Japan’s Toshiba is reportedly planning to stop taking new orders for the construction of coal-fired power plants, as part of its efforts to focus on renewable energy.

However, the firm will continue to deliver steam turbines and offer maintenance services for the existing coal-power plants. It will also continue to work on the power projects that have already been signed, Bloomberg reported.

By fiscal 2023, the Japanese industrial group plans to increase its annual investment roughly fivefold to JPY160bn ($1.52bn) to boost its renewables capacity.

Japan aims to cut carbon emissions to net-zero by 2050

The move follows the announcement made by Japan Prime Minister Yoshihide Suga last month to bring the country’s emissions to net-zero by 2050.

Japan is the world’s fifth highest emitter of carbon emissions.

Toshiba president Nobuaki Kurumatani was quoted Xinhua news agency as saying during a media briefing: “Demand for new coal-power plants has been dwindling.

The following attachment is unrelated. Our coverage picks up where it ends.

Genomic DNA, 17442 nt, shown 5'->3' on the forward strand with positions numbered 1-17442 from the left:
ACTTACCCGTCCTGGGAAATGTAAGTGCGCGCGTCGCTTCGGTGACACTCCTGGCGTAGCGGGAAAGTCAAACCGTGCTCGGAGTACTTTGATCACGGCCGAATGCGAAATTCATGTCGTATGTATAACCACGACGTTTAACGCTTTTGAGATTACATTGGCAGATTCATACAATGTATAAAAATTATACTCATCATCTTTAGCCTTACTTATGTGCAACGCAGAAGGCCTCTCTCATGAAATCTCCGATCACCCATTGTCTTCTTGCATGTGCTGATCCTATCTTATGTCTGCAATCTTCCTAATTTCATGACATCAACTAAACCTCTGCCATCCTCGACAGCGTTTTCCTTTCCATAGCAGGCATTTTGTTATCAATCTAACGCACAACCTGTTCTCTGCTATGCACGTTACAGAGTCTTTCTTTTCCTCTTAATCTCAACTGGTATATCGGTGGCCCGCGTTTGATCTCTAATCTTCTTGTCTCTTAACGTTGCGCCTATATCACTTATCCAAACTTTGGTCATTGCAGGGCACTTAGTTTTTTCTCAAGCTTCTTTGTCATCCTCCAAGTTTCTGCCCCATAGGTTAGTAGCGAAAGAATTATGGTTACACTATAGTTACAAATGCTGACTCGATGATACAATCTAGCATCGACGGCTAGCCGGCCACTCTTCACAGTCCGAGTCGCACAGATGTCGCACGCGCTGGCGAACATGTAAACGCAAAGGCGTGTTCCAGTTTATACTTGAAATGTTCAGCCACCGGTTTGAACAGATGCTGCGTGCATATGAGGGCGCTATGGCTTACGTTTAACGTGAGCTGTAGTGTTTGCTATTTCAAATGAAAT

“We started considering withdrawing from new coal-plant construction in the previous fiscal year, and finally made the decision.”

Kurumatani said that the country’s investment in renewable energy projects is estimated to reach as much as JPY80 trillion ($760.6bn) over the next decade, to lower emissions.

By March 2031, the Japanese firm intends to increase annual sales from its renewable energy business to JPY650bn ($6.16bn), compared to about JPY190bn ($1.8bn) in 2019.

Recently, Toshiba Energy Systems & Solutions (Toshiba ESS) and Next Kraftwerke, a German virtual power plant (VPP) operator, agreed to establish a joint venture for virtual power plant services.